Friday, December 09, 2011

Downtown Arena Funding









Reality hit the ThinkBIG supporters yesterday after city staffers published a report that discussed the selling of publicly owned parking spaces and garages for the next 50 years for upfront construction cash.  The report did not look good concerning three issues, privatizing parking will force visitors to spend more money to park their cars downtown, there will be $9 million dollar hole in the city’s general fund every year with no plan to replace it, and the original value that was earlier used for leasing away the parking rights was overstated.  

The report also pointed out that the leasing of on-street parking rights to build a new arena is not even legal according to current law and that the city has to pay off $52 million of bond debt before control could be handed over to any private parking company. Apparently, city officials are looking at ways to twist the law so that the leasing of on-street parking could be used to pay off this debt and opening the city up to lawsuits.

To top it off, the estimated cost of building the arena was increased by another $19 million over the past few weeks from $387 million to $406 million so that a VIP parking garage can be constructed on site. This number does not include the costs to build the necessary infrastructure around the site needed to support an arena, such as new water mains, improved roadways, and electrical capacity upgrades.

March is coming fast, I wish Ronald Burkle were an option.

7 comments:

Erin said...

I know a lot of people really want this to happen, but this is really starting to look desperate.

cm25 said...

We could just ask the millionaire owners of the Kings to pay for a stadium that they will make money off of for many years to come. Why is that a crazy idea? The Giants did it and it worked out great.

Zwahlen Images said...

cm25, the Giants owners had deep pockets and the Maloof's don't. They currently owe the NBA $75 million and the City of Sacramento $77 million. The Maloof's own just 2% of the Palms, Sold the Beer Distributor and have seen their massive "on paper wealth" quickly disappeared in the downturn. Building a new arena is more than pro basketball. Currently, many big time shows and events no longer stop in Sacramento because the Arena is outdated and can’t support their needs. If the Kings leave, the Arena will close within a year or two because it won’t generate enough money from events to break even and pay the costs to keep it open. If that happens, you will be driving to the bay area to see most of the shows and acts that we have come enjoy at the old Arena.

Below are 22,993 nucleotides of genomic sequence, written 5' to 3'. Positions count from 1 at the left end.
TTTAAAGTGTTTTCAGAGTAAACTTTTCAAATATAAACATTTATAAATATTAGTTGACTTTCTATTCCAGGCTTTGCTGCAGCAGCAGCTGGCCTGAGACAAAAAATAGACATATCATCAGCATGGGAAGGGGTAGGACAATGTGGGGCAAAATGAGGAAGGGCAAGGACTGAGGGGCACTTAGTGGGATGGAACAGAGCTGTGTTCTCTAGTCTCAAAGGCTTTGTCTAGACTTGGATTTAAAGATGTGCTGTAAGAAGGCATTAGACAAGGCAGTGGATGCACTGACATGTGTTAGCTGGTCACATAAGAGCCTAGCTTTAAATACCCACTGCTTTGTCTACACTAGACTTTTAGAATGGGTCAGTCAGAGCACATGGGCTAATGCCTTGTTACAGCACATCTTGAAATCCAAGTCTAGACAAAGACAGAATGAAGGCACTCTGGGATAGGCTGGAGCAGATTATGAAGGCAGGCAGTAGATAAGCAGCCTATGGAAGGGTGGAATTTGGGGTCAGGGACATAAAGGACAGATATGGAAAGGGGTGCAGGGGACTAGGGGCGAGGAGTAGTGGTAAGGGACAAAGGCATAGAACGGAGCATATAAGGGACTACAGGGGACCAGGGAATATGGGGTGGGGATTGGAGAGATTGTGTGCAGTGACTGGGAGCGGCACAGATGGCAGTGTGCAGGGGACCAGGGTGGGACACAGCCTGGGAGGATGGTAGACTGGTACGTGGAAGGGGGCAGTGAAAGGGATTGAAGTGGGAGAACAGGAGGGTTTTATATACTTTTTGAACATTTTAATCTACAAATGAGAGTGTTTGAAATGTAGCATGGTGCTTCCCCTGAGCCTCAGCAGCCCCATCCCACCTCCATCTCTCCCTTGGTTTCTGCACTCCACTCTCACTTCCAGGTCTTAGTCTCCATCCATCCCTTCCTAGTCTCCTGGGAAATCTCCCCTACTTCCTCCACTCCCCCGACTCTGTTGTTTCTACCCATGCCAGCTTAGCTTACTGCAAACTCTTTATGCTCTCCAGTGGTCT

cm25 said...

ZI,
But doesn't that make my point for me? Why are we building a stadium with public funds for a group of owners that are already in debt to the tune of $152 million? Paying upwards of $400 million dollars for a stadium just so a few acts will play in Sacramento each year is a tremendous waste of money (not that I even buy the whole, the arena is too old argument, it opened in 1988, it's just not that old). The primary beneficiary of a stadium is a private business, I'm just not interested in spending public funds to enrich a private business.

Zwahlen Images said...

Yeah, why would Sacramento need more private business or a destination that hosts nearly 200 events and accommodating approximately 2 million visitors annually? A place that employees as many as 1,200 full and part-time workers during the basketball season alone. If the city can make this work so that they break even or come out ahead after 20 years I’m all for it, if not, they need to look at what other cities have done before that made this work for them. From the get-go it was mentioned that the city needed to offer Bonds to finance an Arena, this was done with the airport, but for some reason the city choose to go another route that did not have a proven track record. Bonds have paid for several big projects in Sacramento over the last 25 years and this could have been one of them.

cm25 said...

I'm not against building an arena, I am simply against using taxpayer money to fund a private business. If we replace the word stadium with Wal-Mart it makes it more clear. Wal-Mart creates jobs, brings in consumers, generates sales tax revenue, yet you don't see the Waltons at the city council meeting asking for a handout to help build a new Wal-Mart store (yes, I know Wal-Marts are often subsidized but that is only because people in city governments are suckers, not because Wal-Mart truly needs the subsidy).

This is a good article and I will highlight the most relevant part:

"A new sports facility has an extremely small (perhaps even negative) effect on overall economic activity and employment. No recent facility appears to have earned anything approaching a reasonable return on investment. No recent facility has been self-financing in terms of its impact on net tax revenues. Regardless of whether the unit of analysis is a local neighborhood, a city, or an entire metropolitan area, the economic benefits of sports facilities are de minimus."

http://www.brookings.edu/articles/1997/summer_taxes_noll.aspx

wburg said...

Where did you hear that Arco would close in a year if they didn't have a tenant? This is the first I've heard of it--although arena proponents seem quite convinced that a new arena would still be profitable even *without* the Kings (using Sprint Center in KC as an example). And exactly what big-time shows have passed by Arco?

cm25: Actually, you may not hear about Wal-Marts publicly asking for subsidies, because they typically ask for largesse from their host cities in private. Arena profiteers are just more brazen about it.